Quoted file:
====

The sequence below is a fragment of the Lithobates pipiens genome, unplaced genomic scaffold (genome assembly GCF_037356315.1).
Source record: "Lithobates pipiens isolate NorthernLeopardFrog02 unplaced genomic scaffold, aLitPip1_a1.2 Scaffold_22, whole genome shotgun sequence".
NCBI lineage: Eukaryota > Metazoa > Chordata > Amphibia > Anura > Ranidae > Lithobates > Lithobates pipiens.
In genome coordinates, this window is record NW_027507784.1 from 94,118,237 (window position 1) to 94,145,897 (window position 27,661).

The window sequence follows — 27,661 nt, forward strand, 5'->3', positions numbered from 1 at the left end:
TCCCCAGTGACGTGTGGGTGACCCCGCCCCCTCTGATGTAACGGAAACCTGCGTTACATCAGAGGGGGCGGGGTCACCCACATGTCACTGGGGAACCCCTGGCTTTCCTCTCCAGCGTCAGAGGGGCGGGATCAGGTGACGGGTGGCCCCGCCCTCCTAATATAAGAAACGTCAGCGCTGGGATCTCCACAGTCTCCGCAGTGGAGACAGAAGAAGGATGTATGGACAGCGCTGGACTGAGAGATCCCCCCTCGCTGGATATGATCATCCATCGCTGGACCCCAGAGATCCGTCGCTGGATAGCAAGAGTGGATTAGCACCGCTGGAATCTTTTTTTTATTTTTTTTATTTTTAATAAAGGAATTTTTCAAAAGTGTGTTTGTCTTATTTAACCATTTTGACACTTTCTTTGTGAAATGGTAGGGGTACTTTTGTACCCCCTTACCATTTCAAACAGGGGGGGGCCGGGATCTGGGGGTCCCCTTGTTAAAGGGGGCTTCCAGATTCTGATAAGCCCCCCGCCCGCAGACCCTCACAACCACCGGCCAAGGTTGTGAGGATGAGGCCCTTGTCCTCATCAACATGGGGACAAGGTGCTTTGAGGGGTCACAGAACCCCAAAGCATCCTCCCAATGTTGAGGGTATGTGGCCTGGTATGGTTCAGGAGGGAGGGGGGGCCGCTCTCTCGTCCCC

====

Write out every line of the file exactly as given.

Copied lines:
The sequence below is a fragment of the Lithobates pipiens genome, unplaced genomic scaffold (genome assembly GCF_037356315.1).
Source record: "Lithobates pipiens isolate NorthernLeopardFrog02 unplaced genomic scaffold, aLitPip1_a1.2 Scaffold_22, whole genome shotgun sequence".
NCBI lineage: Eukaryota > Metazoa > Chordata > Amphibia > Anura > Ranidae > Lithobates > Lithobates pipiens.
In genome coordinates, this window is record NW_027507784.1 from 94,118,237 (window position 1) to 94,145,897 (window position 27,661).

The window sequence follows — 27,661 nt, forward strand, 5'->3', positions numbered from 1 at the left end:
TCCCCAGTGACGTGTGGGTGACCCCGCCCCCTCTGATGTAACGGAAACCTGCGTTACATCAGAGGGGGCGGGGTCACCCACATGTCACTGGGGAACCCCTGGCTTTCCTCTCCAGCGTCAGAGGGGCGGGATCAGGTGACGGGTGGCCCCGCCCTCCTAATATAAGAAACGTCAGCGCTGGGATCTCCACAGTCTCCGCAGTGGAGACAGAAGAAGGATGTATGGACAGCGCTGGACTGAGAGATCCCCCCTCGCTGGATATGATCATCCATCGCTGGACCCCAGAGATCCGTCGCTGGATAGCAAGAGTGGATTAGCACCGCTGGAATCTTTTTTTTATTTTTTTTATTTTTAATAAAGGAATTTTTCAAAAGTGTGTTTGTCTTATTTAACCATTTTGACACTTTCTTTGTGAAATGGTAGGGGTACTTTTGTACCCCCTTACCATTTCAAACAGGGGGGGGCCGGGATCTGGGGGTCCCCTTGTTAAAGGGGGCTTCCAGATTCTGATAAGCCCCCCGCCCGCAGACCCTCACAACCACCGGCCAAGGTTGTGAGGATGAGGCCCTTGTCCTCATCAACATGGGGACAAGGTGCTTTGAGGGGTCACAGAACCCCAAAGCATCCTCCCAATGTTGAGGGTATGTGGCCTGGTATGGTTCAGGAGGGAGGGGGGGCCGCTCTCTCGTCCCC